Monday, September 12, 2016

A quick jaunt to China

Last week, I went to China for a couple of days! I woke up dazed and confused, put my rings on the wrong fingers, and headed for the airport. I saw the new SpaceX booster outside the factory on the way, got to LAX, checked in. Everyone seemed to have a terrifying quantity of luggage, including in some cases living creatures. Maybe I was still dreaming.
Photos: https://goo.gl/photos/3FumSMkeWaMft2d36
My flight was half full, so I immediately staked out three seats and then slept for the entire flight, waking only to eat. I felt that this was a good omen. I watched Captain America: Civil War, which was a real tear jerker. I always cry in films on planes.
Once on the ground I took the maglev into town at 301km/h, found my sister A at the Astor Place Hotel, and immediately headed back out of town to find the Hongqiao High Speed Rail station, which was extremely exciting, as it contained trains, which are some of my favourite things. Here we also found our parents M&D, went back to the hotel, wallowed in history for a bit, then headed out to an extravagant hotpot for dinner, on East Nanjing Road. Conversation was at least 60% how hard all the beds are.
The following day we got up and took a taxi to Fudan University, where A had been studying Chinese for a few weeks. We ate pancakes for breakfast, A checked out of her accommodation, we got some cash from a convenient ATM, and indulged in terrible puns. A took us for a tour of the campus, including a view from the tallest towers, a large statue of Mao, and some excellent beef noodles.
Not far from the university we found a gigantic shopping mall, which D and I attempted to catalog completely while the women conducted a shoe hunt. We wandered until we had lost all concept of space or time, then we wandered some more. We found the male bathrooms on the 6th level to be unusually clean, possibly because they'd never been used.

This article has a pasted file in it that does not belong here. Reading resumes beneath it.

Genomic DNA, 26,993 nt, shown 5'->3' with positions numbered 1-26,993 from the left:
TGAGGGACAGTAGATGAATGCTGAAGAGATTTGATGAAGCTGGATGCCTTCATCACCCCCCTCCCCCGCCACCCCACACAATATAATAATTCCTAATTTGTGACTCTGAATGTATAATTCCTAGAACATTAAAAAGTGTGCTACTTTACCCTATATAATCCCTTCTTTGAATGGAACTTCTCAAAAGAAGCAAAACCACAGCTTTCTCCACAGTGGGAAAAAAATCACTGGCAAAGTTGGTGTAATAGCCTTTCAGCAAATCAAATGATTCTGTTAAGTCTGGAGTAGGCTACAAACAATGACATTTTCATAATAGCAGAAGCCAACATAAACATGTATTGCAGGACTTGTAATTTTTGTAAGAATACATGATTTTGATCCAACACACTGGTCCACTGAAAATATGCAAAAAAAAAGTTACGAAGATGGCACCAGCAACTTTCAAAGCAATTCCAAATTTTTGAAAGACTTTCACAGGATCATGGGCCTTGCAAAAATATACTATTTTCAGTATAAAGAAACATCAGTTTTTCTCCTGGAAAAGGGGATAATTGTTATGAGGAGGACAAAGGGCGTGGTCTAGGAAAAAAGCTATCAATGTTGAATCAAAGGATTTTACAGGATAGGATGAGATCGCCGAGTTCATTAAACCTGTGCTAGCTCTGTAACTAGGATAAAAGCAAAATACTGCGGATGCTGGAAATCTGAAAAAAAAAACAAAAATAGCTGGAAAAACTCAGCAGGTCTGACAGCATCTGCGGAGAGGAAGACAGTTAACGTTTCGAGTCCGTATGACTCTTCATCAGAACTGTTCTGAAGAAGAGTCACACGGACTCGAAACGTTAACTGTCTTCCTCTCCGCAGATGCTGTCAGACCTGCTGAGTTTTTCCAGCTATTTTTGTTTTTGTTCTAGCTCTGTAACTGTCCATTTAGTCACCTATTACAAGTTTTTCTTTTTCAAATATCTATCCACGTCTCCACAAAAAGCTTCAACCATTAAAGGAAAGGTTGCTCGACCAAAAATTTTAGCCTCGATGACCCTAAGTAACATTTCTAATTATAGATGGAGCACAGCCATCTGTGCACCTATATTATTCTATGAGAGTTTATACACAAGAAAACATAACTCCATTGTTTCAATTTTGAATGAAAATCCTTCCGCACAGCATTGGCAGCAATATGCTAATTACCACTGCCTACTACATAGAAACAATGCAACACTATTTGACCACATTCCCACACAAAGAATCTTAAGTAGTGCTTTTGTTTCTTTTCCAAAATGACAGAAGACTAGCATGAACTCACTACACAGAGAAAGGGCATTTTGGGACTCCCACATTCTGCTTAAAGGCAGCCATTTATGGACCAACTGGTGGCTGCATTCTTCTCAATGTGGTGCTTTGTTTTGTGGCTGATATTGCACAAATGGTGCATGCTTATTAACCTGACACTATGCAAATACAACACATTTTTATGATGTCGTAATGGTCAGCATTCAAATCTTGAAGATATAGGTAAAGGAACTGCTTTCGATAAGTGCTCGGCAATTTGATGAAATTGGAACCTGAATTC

Next on the agenda was the silk market. Here the mission, I eventually determined, was to greet earlier vendors and conduct second fittings, to find new vendors, to discover new types of things to buy, to negotiate prices and a settlement to middle east conflict, to thoroughly audit every kind of cloth ever invented, twice, and to obtain a new lower bound for the radioactive lifetime of the proton.
At length we found the exit, wandered through a historical portion of "old shanghai", then headed back to the hotel, where I was still coming to terms with the Great Firewall of China. That evening we found one of the "old" "French" districts, located a place that did Peking duck, investigated fancy houses and a Tesla showroom, and then passed out on an approximately horizontal surface.
The next morning we discovered hotel breakfast in the Peacock Room, which was all you can eat 20 kinds of dumpings, then took a relatively terrifying taxi to the bus station. Here we found a robot that spun on its balls (see photos if you don't believe me!), then took a bus to Nanxun water town, a strategically important town on the grand canal that had existed in some for or other for over a thousand years, with its most impressive architecture dating from the very late 19th century. At one point it had one of the largest libraries in the world, and still retains a few canals, though is surrounded on all sides by the modern city. It is one of the smaller, less frequented water towns. Later that afternoon we took the bus back into the city, ate dinner at the Drunken Seagull or some similar venue, featuring many different kinds of pork. D, A, and I checked out the Peace Hotel Jazz Bar, which is like a time warp except for the price. I washed some clothes and passed out.
The next day a point of considerable anxiety was alleviated as A managed to get her visa to Russia, so she and M headed for the pearl market. D and I walked the streets looking for tetanus and answers. We found an ancient hutong district a few blocks to the north, dating from perhaps 1986, which included several interesting shops, a church, and so on. We headed back down through the city and the bund, specializing in the narrowest of streets, until we managed to home in on the cloth market. Did you know that GPS in China is off by about 1000m, relative to google maps? At the cloth market I found my successfully commissioned bowtie, bought a bunch more stuff, and went to the other French area for dinner. We ate enough to make us the wrong shape, then walked back to the hotel through insane crowds. We packed and passed out.
The last day, we woke early, walked to the metro and found it shut. So we took a taxi to Shanghai Pudong Airport, eventually found the right terminal, and got ready to check in. A ate a biscuit with indescribable gusto, which was (easily) the most entertaining thing that hour. At length we found our Asiana flight to Seoul. During take off the airframe creaked audibly, while loose debris rattled as it rolled to the back of the plane behind the ceiling bulkhead. On landing, it all rolled back to the front. The approach, between dozens of thunderstorms, was bumpy and twisty but we eventually landed with an amazing splash, wandered into the terminal, and found free wifi that was faster than my "best that money can buy" internet connection back home.
Of course, we were en route to Vladivostok for the Eastern Economic Forum, but that will be told in a separate entry!

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